Patricia Cannady's lawyers argued last month that a lower court judge was wrong to throw out her lawsuit against St. Vincent Infirmary Medical Center, where her daughter Anne Pressly spent the last days of her life.
The justices ruled Thursday that Cannady can sue the hospital for outrageous behavior, because that claim is made on their own, not Pressly's behalf. But they upheld a lower court's ruling that Pressly's family cannot seek punitive damages for invasion of the slain woman's privacy.
"The crux of the (lower) court's order was that the outrage claim failed because it was based on the same conduct as the privacy violation claim," the justices said in the ruling. "However, neither St. Vincent nor the circuit court has cited any authority for the proposition that two separate claims cannot be based on the same conduct. In addition, the outrage claim was not made on behalf of the decedent but on appellant's own behalf."
Cannady found 26-year-old Pressly unconscious from a severe beating at her home on the morning of Oct. 20, 2008. Pressly, an anchorwoman at KATV, was taken to St. Vincent Infirmary Medical Center, where she clung onto her life for five days before dying Oct. 25.
Curtis Vance, who police say was in Pressly's neighborhood to rob homes, was convicted of capital murder in her death and sentenced to life in prison.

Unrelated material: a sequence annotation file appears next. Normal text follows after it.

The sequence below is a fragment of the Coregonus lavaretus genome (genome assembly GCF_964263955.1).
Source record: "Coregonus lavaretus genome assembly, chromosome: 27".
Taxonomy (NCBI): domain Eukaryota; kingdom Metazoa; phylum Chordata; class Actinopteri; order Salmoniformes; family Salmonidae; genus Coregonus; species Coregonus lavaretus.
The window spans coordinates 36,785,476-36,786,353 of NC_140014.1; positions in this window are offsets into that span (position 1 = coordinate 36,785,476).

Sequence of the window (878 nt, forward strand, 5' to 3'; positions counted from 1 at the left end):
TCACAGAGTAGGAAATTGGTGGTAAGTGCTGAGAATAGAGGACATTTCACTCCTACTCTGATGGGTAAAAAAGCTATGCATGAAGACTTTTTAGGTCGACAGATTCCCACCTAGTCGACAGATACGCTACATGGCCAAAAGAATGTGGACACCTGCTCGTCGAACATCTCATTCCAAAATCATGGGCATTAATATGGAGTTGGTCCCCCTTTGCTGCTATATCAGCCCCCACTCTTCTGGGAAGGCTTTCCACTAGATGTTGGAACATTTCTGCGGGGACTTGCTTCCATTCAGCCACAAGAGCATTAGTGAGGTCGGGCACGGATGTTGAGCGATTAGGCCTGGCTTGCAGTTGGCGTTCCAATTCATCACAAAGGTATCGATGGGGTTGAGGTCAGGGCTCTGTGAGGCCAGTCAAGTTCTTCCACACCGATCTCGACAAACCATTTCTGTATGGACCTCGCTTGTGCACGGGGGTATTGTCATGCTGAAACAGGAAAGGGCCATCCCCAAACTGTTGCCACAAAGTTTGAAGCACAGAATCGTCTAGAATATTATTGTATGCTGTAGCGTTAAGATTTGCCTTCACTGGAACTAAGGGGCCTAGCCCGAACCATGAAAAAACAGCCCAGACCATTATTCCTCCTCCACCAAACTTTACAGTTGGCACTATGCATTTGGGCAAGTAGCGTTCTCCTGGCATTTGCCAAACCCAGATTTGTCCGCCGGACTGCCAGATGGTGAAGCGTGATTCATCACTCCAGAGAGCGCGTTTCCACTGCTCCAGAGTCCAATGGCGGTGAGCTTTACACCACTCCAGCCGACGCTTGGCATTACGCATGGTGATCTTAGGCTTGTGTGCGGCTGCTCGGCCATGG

Dr. Jay Holland, a family physician who did not treat Pressly, was accused of looking at Pressly's electronic file from home. In 2009, he, Candida Griffin and Sarah Elizabeth Miller pleaded guilty to wrongful disclosure of individually identifiable health information, a misdemeanor punishable by up to a year in prison. In their plea agreements, all three said they viewed the file out of personal curiosity and didn't pass information to other people.
Griffin is a former emergency room unit coordinator at St. Vincent Health System and Miller is a former account representative at St. Vincent Medical Center in Sherwood.
Attorneys for the hospital and Holland argued that the Pulaski County judge correctly relied on case law going back to the 1880s that says intangible injury claims do not survive after someone's death. Beverly Rowlett, an attorney for St. Vincent, said Cannady could offer no direct proof about how Pressly might have been hurt by any disclosure of private medical information.
Cannady's lawyers, Bobby McDaniel and Gerry Schulze, didn't respond to calls seeking comment Thursday morning.